How the APR works


NCAA’S POLICY EXPLAINED

The NCAA measures the Academic Progress Rate for each sports program at every school.

Each program needs to meet a minimum average APR of at least 930 over four years to be eligible for postseason play, including conference tournaments, bowls and NCAA championships.

The APR is calculated using the following formula:

It is calculated on a four-year average. To be eligible to compete in the postseason, a program needs a minimum average of 930.

Each athlete can earn up to four points each academic year, two per semester. He or she can earn up to one point each semester for being academically eligible and one point each term for being retained by the university as a full-time student or graduates.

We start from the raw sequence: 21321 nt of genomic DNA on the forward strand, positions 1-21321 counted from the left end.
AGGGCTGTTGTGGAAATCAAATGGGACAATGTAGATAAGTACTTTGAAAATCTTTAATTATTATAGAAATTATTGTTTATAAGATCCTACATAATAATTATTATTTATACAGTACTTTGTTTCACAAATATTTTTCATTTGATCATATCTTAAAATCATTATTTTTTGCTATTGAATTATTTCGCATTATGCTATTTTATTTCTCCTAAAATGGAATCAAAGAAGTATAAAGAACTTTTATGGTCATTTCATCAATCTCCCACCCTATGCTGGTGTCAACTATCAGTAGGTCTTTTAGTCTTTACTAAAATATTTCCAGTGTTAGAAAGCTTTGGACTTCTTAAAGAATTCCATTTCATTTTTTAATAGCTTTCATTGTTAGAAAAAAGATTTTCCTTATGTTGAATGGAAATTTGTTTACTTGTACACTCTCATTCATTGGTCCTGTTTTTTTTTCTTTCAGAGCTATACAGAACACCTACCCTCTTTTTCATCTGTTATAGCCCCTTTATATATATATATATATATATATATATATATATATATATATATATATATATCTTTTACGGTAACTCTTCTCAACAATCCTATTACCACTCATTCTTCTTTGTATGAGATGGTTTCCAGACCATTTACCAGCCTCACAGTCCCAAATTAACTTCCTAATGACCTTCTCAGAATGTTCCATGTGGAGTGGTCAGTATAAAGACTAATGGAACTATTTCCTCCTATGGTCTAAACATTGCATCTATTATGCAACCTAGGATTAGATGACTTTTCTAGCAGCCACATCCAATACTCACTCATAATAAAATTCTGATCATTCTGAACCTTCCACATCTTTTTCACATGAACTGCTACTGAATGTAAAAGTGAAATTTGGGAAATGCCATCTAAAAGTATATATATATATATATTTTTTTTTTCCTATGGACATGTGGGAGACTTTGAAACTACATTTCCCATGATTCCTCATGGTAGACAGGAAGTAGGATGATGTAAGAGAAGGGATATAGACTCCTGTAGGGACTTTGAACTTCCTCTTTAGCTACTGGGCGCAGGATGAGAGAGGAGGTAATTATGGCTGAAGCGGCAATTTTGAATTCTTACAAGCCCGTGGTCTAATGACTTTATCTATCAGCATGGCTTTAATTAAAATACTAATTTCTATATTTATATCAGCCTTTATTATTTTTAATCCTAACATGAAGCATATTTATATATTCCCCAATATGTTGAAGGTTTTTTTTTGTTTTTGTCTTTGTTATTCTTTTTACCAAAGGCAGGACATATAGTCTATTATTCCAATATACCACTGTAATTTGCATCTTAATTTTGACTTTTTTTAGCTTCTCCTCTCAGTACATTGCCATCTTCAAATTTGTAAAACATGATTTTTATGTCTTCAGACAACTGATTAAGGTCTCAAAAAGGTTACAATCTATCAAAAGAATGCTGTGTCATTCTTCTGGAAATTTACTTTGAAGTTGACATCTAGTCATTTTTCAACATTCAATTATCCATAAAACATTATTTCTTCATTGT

The APR score is determined by dividing the number of points earned by the number of potential points. If a football program has the maximum of 85 scholarship players, the highest number of points in an academic year is 340. If that program earns 320 points, its APR for the academic year is 941 out of a possible 1,000.

That program must average 316 to 317 points each academic year to reach the minimum of 930.

In other words, athletes must earn 93 percent of the maximum possible points for their program to be eligible for postseason play.

MARK ANDERSON/LAS VEGAS REVIEW-JOURNAL